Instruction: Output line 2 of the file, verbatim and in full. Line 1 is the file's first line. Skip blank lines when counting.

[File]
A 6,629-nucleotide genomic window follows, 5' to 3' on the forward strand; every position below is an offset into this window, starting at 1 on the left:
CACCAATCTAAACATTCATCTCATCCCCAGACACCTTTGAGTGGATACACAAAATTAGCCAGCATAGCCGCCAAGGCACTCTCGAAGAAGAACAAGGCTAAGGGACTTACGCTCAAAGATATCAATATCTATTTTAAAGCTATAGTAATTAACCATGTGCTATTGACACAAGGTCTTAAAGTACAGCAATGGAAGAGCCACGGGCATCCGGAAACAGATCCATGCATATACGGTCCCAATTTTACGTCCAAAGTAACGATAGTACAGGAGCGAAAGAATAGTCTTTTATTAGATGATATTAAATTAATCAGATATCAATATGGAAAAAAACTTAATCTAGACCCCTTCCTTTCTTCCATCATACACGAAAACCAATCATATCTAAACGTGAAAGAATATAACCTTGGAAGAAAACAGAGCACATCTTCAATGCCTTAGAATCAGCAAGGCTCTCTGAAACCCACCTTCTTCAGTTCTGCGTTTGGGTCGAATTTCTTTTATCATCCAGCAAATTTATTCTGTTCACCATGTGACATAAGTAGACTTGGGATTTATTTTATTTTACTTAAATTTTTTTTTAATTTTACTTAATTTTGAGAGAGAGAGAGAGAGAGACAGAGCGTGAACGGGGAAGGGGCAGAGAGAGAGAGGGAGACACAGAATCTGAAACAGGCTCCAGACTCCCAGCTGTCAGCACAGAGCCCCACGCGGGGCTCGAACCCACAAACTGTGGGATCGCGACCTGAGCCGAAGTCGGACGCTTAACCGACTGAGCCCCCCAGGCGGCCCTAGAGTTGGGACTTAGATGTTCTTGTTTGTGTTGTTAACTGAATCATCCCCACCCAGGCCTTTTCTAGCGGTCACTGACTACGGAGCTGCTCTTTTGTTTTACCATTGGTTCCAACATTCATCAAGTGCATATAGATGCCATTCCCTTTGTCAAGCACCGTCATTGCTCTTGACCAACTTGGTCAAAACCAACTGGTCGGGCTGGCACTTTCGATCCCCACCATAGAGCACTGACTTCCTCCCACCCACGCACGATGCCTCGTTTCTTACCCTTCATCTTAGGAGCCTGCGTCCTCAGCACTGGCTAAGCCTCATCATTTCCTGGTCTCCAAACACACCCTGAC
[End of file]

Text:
CACCAATCTAAACATTCATCTCATCCCCAGACACCTTTGAGTGGATACACAAAATTAGCCAGCATAGCCGCCAAGGCACTCTCGAAGAAGAACAAGGCTAAGGGACTTACGCTCAAAGATATCAATATCTATTTTAAAGCTATAGTAATTAACCATGTGCTATTGACACAAGGTCTTAAAGTACAGCAATGGAAGAGCCACGGGCATCCGGAAACAGATCCATGCATATACGGTCCCAATTTTACGTCCAAAGTAACGATAGTACAGGAGCGAAAGAATAGTCTTTTATTAGATGATATTAAATTAATCAGATATCAATATGGAAAAAAACTTAATCTAGACCCCTTCCTTTCTTCCATCATACACGAAAACCAATCATATCTAAACGTGAAAGAATATAACCTTGGAAGAAAACAGAGCACATCTTCAATGCCTTAGAATCAGCAAGGCTCTCTGAAACCCACCTTCTTCAGTTCTGCGTTTGGGTCGAATTTCTTTTATCATCCAGCAAATTTATTCTGTTCACCATGTGACATAAGTAGACTTGGGATTTATTTTATTTTACTTAAATTTTTTTTTAATTTTACTTAATTTTGAGAGAGAGAGAGAGAGAGACAGAGCGTGAACGGGGAAGGGGCAGAGAGAGAGAGGGAGACACAGAATCTGAAACAGGCTCCAGACTCCCAGCTGTCAGCACAGAGCCCCACGCGGGGCTCGAACCCACAAACTGTGGGATCGCGACCTGAGCCGAAGTCGGACGCTTAACCGACTGAGCCCCCCAGGCGGCCCTAGAGTTGGGACTTAGATGTTCTTGTTTGTGTTGTTAACTGAATCATCCCCACCCAGGCCTTTTCTAGCGGTCACTGACTACGGAGCTGCTCTTTTGTTTTACCATTGGTTCCAACATTCATCAAGTGCATATAGATGCCATTCCCTTTGTCAAGCACCGTCATTGCTCTTGACCAACTTGGTCAAAACCAACTGGTCGGGCTGGCACTTTCGATCCCCACCATAGAGCACTGACTTCCTCCCACCCACGCACGATGCCTCGTTTCTTACCCTTCATCTTAGGAGCCTGCGTCCTCAGCACTGGCTAAGCCTCATCATTTCCTGGTCTCCAAACACACCCTGAC